It took less time than what was estimated to complete scheduled maintenance of Healthcare.gov over the weekend. Midnight Saturday to noon on Sunday was blocked off for what the Centers for Medicare and Medicaid Services (or, CMS) called “extended maintenance.” Instead, Reuters reports CMS said the website was again functioning at 8:30 a.m. Sunday December 15.
While it was being worked on over the weekend, people were not able to enroll in coverage, or see if they qualify for subsidies. This affected not only the 36 states using the exchanges through Healthcare.gov, but the 14 state-based exchanges, and Washington D.C. as well. Sunday, December 15 was the original deadline for people to select a plan if they wanted their coverage to begin on January 1, 2014. That date was pushed back to December 23.
Scheduled maintenance for the website is hardly unusual. In late October, after acknowledging a bungled website roll out, President Obama brought in Jeff Zients to lead an IT team through repairing the website.
Operating under a December 1 deadline for repairs, the team identified hundreds of problems to fix. Throughout the month of November, Healthcare.gov was taken offline several times, mostly over weekends. CNN reported on “extended maintenance” taking place during a twelve-hour period from November 29 to 30.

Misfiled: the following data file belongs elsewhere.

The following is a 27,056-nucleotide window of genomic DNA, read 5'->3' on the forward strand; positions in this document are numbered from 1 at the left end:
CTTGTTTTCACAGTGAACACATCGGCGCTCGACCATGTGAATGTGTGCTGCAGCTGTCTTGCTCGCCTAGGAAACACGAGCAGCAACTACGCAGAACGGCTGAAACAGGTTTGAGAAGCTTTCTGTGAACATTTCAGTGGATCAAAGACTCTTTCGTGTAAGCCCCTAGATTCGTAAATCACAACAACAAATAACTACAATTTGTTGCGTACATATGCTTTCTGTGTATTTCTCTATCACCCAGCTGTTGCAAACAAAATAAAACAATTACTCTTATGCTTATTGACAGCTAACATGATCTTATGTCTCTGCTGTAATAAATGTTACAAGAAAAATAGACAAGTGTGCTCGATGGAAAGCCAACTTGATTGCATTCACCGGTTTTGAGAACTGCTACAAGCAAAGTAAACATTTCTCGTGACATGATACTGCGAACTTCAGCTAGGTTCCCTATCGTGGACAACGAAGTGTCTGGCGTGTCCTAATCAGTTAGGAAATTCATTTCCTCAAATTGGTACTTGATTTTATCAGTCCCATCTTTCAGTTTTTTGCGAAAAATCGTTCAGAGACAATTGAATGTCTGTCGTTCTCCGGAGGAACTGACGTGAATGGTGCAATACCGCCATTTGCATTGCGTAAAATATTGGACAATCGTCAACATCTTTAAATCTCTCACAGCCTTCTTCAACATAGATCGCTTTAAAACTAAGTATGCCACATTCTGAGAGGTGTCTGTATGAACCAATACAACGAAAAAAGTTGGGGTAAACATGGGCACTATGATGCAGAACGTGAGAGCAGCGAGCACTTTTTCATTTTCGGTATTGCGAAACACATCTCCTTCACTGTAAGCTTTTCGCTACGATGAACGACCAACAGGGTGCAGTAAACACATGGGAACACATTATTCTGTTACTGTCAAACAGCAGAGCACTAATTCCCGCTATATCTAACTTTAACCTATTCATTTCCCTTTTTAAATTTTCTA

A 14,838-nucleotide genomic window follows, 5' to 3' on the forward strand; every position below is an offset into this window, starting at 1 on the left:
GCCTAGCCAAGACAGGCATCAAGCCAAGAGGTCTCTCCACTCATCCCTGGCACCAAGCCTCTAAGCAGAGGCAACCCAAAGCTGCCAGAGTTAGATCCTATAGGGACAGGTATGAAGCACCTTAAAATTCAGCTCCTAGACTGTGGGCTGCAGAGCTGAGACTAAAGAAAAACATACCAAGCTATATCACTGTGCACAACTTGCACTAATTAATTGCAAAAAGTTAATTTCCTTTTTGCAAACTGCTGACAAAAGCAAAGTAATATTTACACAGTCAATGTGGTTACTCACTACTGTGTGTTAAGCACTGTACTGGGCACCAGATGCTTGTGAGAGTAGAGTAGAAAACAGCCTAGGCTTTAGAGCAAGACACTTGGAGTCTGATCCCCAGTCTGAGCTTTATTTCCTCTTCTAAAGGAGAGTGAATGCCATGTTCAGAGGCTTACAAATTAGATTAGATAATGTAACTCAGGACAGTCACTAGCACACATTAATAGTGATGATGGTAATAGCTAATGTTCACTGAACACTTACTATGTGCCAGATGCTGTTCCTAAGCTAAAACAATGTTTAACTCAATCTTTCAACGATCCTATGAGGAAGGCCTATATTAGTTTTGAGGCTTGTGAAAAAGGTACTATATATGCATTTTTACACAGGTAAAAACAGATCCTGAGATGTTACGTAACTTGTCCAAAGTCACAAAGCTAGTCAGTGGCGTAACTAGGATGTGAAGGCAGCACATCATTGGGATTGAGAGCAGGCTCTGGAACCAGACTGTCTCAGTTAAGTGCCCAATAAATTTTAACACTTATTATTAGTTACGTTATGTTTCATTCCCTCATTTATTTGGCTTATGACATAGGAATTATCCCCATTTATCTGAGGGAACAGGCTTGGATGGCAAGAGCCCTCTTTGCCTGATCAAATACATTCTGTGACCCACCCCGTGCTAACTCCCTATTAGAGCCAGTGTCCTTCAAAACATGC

As a result of the delays and bugs, a number of deadlines have been extended. In addition to moving the sign-up date from December 15 to the 23, a number of other groups now have extra time to secure insurance. For example, people covered by the Pre-existing Condition Insurance Plan can keep current coverage until January 31, 2014 if they do not already have a new plan.
“We are providing additional flexibility to consumers across the country to ensure they have access to coverage options that begin on January 1, 2014,” Health and Human Services Secretary Kathleen Sebelius said in a statement. “The Department is committed to providing consumers with the information they need to pick the coverage option that works for them and their families.”
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